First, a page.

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Old 12-13-2012, 06:57 AM   #1
OliverDeusch
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Location: Leicestershire, UK

Join Date: Dec 2012
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Default Species abundance and rarefaction in metagenomics data

Hi,

I am doing a rarefaction analysis on a metagenomics dataset and ran into an issue. I will briefly describe the dataset before I ask the actual question.

For each sample I have approx. 50 million Illumina PE reads. After error correction I performed taxonomic and functional binning using MetaCV. I then summarised the results (applying a conservative cutoff) and obtained read counts for each species and finally sorted the species by abundance.

Looking at the summary about 2700 species were identified. The database contained ~3300 species. This feels like a lot of false positive species were called. This is supported by sorting the species by abundance. The 1200 most abundant species have 99.9 percent of the reads. The remaining 1500 species only 0.1 percent of the reads.

Clearly a species with 2 reads (out of millions) must be a false positive and should not be counted when estimating the number of species or doing a rarefaction analysis. But what cutoff does make sense? 10, 100, 1000 or even more reads?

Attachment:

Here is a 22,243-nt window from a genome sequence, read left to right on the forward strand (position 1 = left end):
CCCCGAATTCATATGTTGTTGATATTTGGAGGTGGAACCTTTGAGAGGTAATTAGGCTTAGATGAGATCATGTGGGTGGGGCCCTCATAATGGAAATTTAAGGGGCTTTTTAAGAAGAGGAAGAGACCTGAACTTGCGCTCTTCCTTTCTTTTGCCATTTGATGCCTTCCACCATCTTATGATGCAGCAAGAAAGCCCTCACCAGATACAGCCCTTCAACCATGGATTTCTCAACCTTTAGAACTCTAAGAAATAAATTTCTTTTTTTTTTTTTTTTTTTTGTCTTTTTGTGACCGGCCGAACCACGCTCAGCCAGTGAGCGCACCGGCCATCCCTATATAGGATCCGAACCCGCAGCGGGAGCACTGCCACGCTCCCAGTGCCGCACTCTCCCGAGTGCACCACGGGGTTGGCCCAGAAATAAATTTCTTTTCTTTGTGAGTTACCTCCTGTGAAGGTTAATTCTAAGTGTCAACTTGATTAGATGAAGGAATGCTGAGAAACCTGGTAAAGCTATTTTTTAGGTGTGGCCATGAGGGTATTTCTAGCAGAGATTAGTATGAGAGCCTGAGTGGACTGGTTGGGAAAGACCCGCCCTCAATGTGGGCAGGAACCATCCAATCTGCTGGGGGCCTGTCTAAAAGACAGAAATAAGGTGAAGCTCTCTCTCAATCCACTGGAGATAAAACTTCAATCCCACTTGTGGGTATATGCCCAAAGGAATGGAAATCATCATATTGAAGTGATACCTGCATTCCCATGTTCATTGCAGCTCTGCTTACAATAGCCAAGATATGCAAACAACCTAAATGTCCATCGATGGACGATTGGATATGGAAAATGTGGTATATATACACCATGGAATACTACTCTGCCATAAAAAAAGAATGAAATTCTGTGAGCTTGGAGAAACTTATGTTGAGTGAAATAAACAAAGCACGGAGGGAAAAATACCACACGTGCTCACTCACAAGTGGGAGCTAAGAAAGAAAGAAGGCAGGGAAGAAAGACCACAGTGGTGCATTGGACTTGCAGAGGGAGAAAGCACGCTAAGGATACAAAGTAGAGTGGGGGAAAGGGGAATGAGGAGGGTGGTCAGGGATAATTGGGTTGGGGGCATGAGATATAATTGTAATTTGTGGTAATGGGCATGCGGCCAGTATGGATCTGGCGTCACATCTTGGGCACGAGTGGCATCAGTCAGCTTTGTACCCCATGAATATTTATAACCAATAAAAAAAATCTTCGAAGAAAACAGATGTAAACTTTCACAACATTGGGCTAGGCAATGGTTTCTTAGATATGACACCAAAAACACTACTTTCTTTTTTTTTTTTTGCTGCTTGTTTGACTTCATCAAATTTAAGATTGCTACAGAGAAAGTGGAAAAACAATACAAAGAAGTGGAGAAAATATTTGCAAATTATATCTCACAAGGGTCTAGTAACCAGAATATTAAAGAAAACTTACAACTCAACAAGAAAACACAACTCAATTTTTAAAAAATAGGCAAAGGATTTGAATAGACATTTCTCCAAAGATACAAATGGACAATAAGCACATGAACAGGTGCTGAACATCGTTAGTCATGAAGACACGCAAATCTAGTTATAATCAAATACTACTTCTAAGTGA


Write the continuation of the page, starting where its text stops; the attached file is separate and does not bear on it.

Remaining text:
Any input would be greatly appreciated.

Cheers,

Oliver
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Old 12-13-2012, 08:17 AM   #2
JackieBadger
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Location: Halifax, Nova Scotia

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Default

You are right!
Far too many metagenomic studies include errors by classifying any sequence that has just a few reads as a "species". This is garbage. The base mismatch error rate of Illumina couple with ultra deep sequencing creates lots of erroneous variants.
Using an arbitrary global cut-off always seems dodgy to me. Plot a histogram of all your species depths... I'm guessing there will be a sharp drop at some point. Use this as your boundary between real things and artifacts. You can then demonstrate that the artifacts are descended from the real sequences using a network diagram. Id guess that the low copy number variants are very closely related to true sequences (base mismatch errors-which can occur systematically btw), or chimeras.
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